Louisiana Music Factory

Rockin' Dopsie Jr. and the Zydeco Twisters take the stage for Jazz and Heritage Fest 2009. Photo by Linda Abbott

With the arrival of hot and humid weather during summers, the number of visitors to the area dwindles. It's also Hurricane Season throughout much of the tropics --and in Bayou country.

Facing overwhelming devastation and loss of life in Hurricane Katrina --one of the most notorious tropical cyclones to ever come ashore on the continent-- New Orleans has been a city slowly rebuilding and coming back to life. In contrast to many who lost everything in that summer storm of 2005, Smith recounts that he was fortunate, and his store spared.

"I actually had two employees [John and Allison] who decided to stay [in the store] for the hurricane. They didn't have a way out of town and weren't comfortable staying at their house uptown, so they wound up staying here. Fortunately, when things really started happening and water started coming through, they were able to cover records and move product. They were able to board things up from inside and keep any potential people from breaking in. They were trapped in here for at least a week." Shaken by their experiences during Katrina, the couple has since moved away. "They really helped me out," Smith says.

Oddly, phone service to and from the store --during the storm and in it's aftermath-- went mostly uninterrupted. "Communications were down in so many places." Smith says. "For some reason, I could call the store and get through on a pretty consistent basis, so I was able to stay in touch with them [from] where I was evacuated to and just make sure things were OK."

The Ninth Ward, one of the most heavily flooded and ravaged communities, "took one of the biggest hits," Smith recalled in January, 2008, as did the mid-city and Lakeview areas. But, he said, there are also a few "bright spots scattered around."

Musician's Village --Habitat for Humanity's' Ninth Ward community rebuilding effort-- is one of those. "Musicians Village is definitely starting to help in bringing people back home. It's a great thing, a great idea. They [recently] broke ground on the community center that they're gonna build there, under Ellis Marsalis' name, where musicians can get together, play, practice and teach the younger kids. It's a great project. I'm really happy it's coming together."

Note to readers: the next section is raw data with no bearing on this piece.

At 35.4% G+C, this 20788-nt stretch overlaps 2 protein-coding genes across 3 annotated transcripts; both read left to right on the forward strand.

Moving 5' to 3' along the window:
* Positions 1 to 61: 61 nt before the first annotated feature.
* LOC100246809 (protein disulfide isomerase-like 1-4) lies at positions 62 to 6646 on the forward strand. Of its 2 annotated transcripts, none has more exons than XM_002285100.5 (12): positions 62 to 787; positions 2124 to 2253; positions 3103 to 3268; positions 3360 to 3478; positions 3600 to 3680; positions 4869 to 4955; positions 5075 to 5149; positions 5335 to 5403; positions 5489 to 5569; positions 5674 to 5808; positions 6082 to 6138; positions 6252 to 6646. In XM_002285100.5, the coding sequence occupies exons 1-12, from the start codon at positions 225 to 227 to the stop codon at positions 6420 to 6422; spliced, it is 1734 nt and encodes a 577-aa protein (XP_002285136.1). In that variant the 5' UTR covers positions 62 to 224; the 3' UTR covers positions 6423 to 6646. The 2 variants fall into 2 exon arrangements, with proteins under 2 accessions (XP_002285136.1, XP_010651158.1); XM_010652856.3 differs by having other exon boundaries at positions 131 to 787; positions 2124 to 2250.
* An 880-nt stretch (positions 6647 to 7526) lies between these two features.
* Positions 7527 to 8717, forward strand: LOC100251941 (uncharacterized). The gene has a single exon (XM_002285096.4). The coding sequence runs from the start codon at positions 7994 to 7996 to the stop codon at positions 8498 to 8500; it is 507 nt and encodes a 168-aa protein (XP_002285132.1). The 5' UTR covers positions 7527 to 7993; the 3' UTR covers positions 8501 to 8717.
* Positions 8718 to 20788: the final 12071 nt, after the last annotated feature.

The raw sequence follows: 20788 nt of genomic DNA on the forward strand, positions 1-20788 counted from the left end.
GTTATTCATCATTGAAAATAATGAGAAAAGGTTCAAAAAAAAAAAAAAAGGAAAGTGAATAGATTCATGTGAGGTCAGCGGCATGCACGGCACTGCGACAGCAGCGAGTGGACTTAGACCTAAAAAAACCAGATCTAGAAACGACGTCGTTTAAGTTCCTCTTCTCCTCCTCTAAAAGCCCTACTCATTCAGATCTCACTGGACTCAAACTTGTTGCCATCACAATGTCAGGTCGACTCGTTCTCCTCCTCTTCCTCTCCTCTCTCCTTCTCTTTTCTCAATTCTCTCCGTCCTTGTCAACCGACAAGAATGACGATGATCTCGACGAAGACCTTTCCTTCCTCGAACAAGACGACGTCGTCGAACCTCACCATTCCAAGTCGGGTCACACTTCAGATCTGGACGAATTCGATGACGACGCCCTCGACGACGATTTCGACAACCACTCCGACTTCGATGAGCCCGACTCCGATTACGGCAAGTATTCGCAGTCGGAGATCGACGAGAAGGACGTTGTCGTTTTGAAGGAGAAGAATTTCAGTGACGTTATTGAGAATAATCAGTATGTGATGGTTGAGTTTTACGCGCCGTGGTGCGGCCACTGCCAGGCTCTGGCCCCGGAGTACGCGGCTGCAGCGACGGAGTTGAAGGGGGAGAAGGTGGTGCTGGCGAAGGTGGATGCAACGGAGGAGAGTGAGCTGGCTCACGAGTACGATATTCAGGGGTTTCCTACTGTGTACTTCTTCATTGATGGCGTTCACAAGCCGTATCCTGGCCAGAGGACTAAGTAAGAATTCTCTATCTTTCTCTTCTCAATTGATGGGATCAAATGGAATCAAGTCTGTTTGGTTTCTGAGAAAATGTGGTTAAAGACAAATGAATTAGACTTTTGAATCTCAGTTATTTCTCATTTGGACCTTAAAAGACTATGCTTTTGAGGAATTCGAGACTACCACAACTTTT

Well known music clubs like Tipitina's, The Maple Leaf, and House of Blues are doing OK, Smith says. Many re-opened soon after the storm. Sadly, others --the Saenger and the Municipal Auditorium-- were still inactive by the summer of 2008. At that time, the Mahalia Jackson Theatre and Orpheum were undergoing renovations. Smith estimated that the Jackson and Orpheum both might reopen within a year.

The slow return to life after the storm could've stopped the city's lifeblood cold. By pitching in and helping get things going again, locally run businesses gained a tremendous amount of good will from the citizens of New Orleans. For their efforts, many business owners experienced a huge surge of appreciation. Included in that honorable light was the Louisiana Music Factory.

The big chain stores, Smith says, were "just nowhere to be seen. Mainly, local people and local businesses were buckling down and doing whatever it took to get back open --whether it was restaurants or hardware stores or just basic things that you need each day."

For many residents of New Orleans, the ordeals of Katrina have been slowly replaced with the daily challenges of rebuilding and reclaiming what once was their former city. The return to normalcy includes a return to the rhythms and melodies of life in the Mississippi Delta.

As one of only a few record stores currently operating in New Orleans, the Louisiana Music Factory continues on.

"We're kind of the only store that truly focuses on the local music. We have won Best Record Store I think, 12 or 13 years in a row, mainly [by reader polls in] Offbeat Magazine, [and] other publications like Gambit Weekly."

But even with an audience of enthusiastic supporters, it remains unknown whether younger people coming up will join the ranks of devoted record store visitors. "I don't know. The younger kids just definitely seem to be way more interested in purchasing online and downloading and don't come to record stores."

Louisiana Music Factory

Photo by Linda Abbott